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Keywords:

  • Fault-tolerant control;
  • sensor data losses;
  • input constraints;
  • stability region;
  • Lyapunov-based control

Abstract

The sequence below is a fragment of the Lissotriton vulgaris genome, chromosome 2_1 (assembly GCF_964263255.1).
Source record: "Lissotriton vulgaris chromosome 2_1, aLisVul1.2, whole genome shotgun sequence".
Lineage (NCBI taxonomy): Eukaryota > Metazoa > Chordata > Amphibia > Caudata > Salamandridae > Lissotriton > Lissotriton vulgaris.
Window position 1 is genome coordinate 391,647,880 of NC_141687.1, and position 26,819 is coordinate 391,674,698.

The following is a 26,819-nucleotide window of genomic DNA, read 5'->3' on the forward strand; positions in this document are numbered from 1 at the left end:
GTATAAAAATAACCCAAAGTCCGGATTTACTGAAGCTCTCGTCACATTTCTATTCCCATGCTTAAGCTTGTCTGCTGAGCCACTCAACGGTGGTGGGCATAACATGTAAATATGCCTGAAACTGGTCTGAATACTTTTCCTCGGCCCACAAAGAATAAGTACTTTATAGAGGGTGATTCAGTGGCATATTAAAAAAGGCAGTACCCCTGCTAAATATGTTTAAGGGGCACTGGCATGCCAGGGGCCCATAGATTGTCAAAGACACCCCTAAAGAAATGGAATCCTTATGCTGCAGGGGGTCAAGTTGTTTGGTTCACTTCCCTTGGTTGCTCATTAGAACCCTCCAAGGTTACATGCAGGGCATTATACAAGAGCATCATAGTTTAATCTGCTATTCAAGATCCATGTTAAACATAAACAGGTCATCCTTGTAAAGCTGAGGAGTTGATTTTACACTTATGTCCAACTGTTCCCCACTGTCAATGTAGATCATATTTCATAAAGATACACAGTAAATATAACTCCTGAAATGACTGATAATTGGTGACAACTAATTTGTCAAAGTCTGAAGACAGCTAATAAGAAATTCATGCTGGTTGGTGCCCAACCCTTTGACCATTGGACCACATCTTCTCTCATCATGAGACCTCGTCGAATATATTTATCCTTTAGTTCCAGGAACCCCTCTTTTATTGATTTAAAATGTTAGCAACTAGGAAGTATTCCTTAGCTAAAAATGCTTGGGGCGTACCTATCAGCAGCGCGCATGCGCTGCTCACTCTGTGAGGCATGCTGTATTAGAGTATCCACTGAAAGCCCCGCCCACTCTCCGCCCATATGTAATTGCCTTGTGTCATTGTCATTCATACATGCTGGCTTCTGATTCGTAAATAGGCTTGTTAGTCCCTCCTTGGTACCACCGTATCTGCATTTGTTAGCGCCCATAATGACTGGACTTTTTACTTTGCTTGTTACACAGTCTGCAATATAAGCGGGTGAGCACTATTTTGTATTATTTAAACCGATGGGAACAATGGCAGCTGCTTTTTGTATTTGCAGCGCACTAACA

The problem of control of nonlinear process systems subject to input constraints and sensor faults (complete failure or intermittent unavailability of measurements) is considered. A fault-tolerant controller is designed that utilizes reconfiguration (switching to an alternate control configuration) in a way that accounts for the process nonlinearity, the presence of constraints and the occurrence of sensor faults. To clearly illustrate the importance of accounting for the presence of input constraints, first the problem of sensor faults that necessitate sensor recovery to maintain closed-loop stability is considered. We address the problem of determining, based on stability region characterizations for the candidate control configurations, which control configuration should be activated (reactivating the primary control configuration may not preserve stability) after the sensor is rectified. We then consider the problem of asynchronous measurements, that is of intermittent unavailability of measurements. To address this problem, the stability region (that is, the set of initial conditions starting from where closed-loop stabilization under continuous availability of measurements is guaranteed), as well as the maximum allowable data loss rate which preserves closed-loop stability for the primary and the candidate backup configurations are computed. This characterization is utilized in identifying the occurrence of a destabilizing sensor fault, and in activating a suitable backup configuration that preserves closed-loop stability. The proposed method is illustrated using a chemical process example and demonstrated via application to a polyethylene reactor. © 2007 American Institute of Chemical Engineers AIChE J, 2007